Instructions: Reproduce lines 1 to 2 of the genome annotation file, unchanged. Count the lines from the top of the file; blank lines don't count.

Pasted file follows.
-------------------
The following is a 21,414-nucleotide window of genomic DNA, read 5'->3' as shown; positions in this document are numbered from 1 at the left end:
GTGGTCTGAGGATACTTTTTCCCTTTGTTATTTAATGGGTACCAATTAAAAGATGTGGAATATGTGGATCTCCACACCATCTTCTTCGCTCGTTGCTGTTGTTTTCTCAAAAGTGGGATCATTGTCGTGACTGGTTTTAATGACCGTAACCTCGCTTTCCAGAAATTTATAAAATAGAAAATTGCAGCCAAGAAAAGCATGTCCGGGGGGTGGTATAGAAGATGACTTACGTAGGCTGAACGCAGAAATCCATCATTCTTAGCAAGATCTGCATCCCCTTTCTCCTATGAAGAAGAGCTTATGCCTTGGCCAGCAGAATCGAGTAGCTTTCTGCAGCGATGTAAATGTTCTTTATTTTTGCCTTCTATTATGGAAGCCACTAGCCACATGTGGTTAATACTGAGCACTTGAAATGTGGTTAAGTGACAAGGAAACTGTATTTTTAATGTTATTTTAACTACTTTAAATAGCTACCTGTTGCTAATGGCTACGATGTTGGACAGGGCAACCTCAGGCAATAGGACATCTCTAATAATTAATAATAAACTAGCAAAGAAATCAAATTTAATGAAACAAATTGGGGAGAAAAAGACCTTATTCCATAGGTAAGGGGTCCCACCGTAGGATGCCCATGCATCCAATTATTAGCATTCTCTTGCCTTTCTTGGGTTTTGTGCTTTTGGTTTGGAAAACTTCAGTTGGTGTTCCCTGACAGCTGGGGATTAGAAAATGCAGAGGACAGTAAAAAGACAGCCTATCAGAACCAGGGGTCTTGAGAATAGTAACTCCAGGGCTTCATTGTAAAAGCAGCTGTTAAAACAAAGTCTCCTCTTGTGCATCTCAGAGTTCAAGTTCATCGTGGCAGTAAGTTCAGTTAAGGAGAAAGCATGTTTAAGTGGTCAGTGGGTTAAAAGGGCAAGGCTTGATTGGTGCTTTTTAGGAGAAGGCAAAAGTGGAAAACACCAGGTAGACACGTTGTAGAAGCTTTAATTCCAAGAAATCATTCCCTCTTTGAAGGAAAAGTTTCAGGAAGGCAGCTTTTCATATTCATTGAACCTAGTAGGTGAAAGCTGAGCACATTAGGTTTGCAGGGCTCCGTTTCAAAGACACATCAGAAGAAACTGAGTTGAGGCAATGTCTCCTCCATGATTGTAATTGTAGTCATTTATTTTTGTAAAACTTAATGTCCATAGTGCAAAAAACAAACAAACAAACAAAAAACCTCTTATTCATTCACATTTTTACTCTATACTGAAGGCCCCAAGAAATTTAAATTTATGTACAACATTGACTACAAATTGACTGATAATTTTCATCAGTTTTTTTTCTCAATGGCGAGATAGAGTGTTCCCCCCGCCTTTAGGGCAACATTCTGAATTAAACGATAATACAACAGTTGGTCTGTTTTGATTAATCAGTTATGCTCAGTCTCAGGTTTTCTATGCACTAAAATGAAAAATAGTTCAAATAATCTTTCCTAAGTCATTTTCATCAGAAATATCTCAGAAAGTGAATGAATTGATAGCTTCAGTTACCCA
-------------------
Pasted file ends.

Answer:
The following is a 21,414-nucleotide window of genomic DNA, read 5'->3' as shown; positions in this document are numbered from 1 at the left end:
GTGGTCTGAGGATACTTTTTCCCTTTGTTATTTAATGGGTACCAATTAAAAGATGTGGAATATGTGGATCTCCACACCATCTTCTTCGCTCGTTGCTGTTGTTTTCTCAAAAGTGGGATCATTGTCGTGACTGGTTTTAATGACCGTAACCTCGCTTTCCAGAAATTTATAAAATAGAAAATTGCAGCCAAGAAAAGCATGTCCGGGGGGTGGTATAGAAGATGACTTACGTAGGCTGAACGCAGAAATCCATCATTCTTAGCAAGATCTGCATCCCCTTTCTCCTATGAAGAAGAGCTTATGCCTTGGCCAGCAGAATCGAGTAGCTTTCTGCAGCGATGTAAATGTTCTTTATTTTTGCCTTCTATTATGGAAGCCACTAGCCACATGTGGTTAATACTGAGCACTTGAAATGTGGTTAAGTGACAAGGAAACTGTATTTTTAATGTTATTTTAACTACTTTAAATAGCTACCTGTTGCTAATGGCTACGATGTTGGACAGGGCAACCTCAGGCAATAGGACATCTCTAATAATTAATAATAAACTAGCAAAGAAATCAAATTTAATGAAACAAATTGGGGAGAAAAAGACCTTATTCCATAGGTAAGGGGTCCCACCGTAGGATGCCCATGCATCCAATTATTAGCATTCTCTTGCCTTTCTTGGGTTTTGTGCTTTTGGTTTGGAAAACTTCAGTTGGTGTTCCCTGACAGCTGGGGATTAGAAAATGCAGAGGACAGTAAAAAGACAGCCTATCAGAACCAGGGGTCTTGAGAATAGTAACTCCAGGGCTTCATTGTAAAAGCAGCTGTTAAAACAAAGTCTCCTCTTGTGCATCTCAGAGTTCAAGTTCATCGTGGCAGTAAGTTCAGTTAAGGAGAAAGCATGTTTAAGTGGTCAGTGGGTTAAAAGGGCAAGGCTTGATTGGTGCTTTTTAGGAGAAGGCAAAAGTGGAAAACACCAGGTAGACACGTTGTAGAAGCTTTAATTCCAAGAAATCATTCCCTCTTTGAAGGAAAAGTTTCAGGAAGGCAGCTTTTCATATTCATTGAACCTAGTAGGTGAAAGCTGAGCACATTAGGTTTGCAGGGCTCCGTTTCAAAGACACATCAGAAGAAACTGAGTTGAGGCAATGTCTCCTCCATGATTGTAATTGTAGTCATTTATTTTTGTAAAACTTAATGTCCATAGTGCAAAAAACAAACAAACAAACAAAAAACCTCTTATTCATTCACATTTTTACTCTATACTGAAGGCCCCAAGAAATTTAAATTTATGTACAACATTGACTACAAATTGACTGATAATTTTCATCAGTTTTTTTTCTCAATGGCGAGATAGAGTGTTCCCCCCGCCTTTAGGGCAACATTCTGAATTAAACGATAATACAACAGTTGGTCTGTTTTGATTAATCAGTTATGCTCAGTCTCAGGTTTTCTATGCACTAAAATGAAAAATAGTTCAAATAATCTTTCCTAAGTCATTTTCATCAGAAATATCTCAGAAAGTGAATGAATTGATAGCTTCAGTTACCCA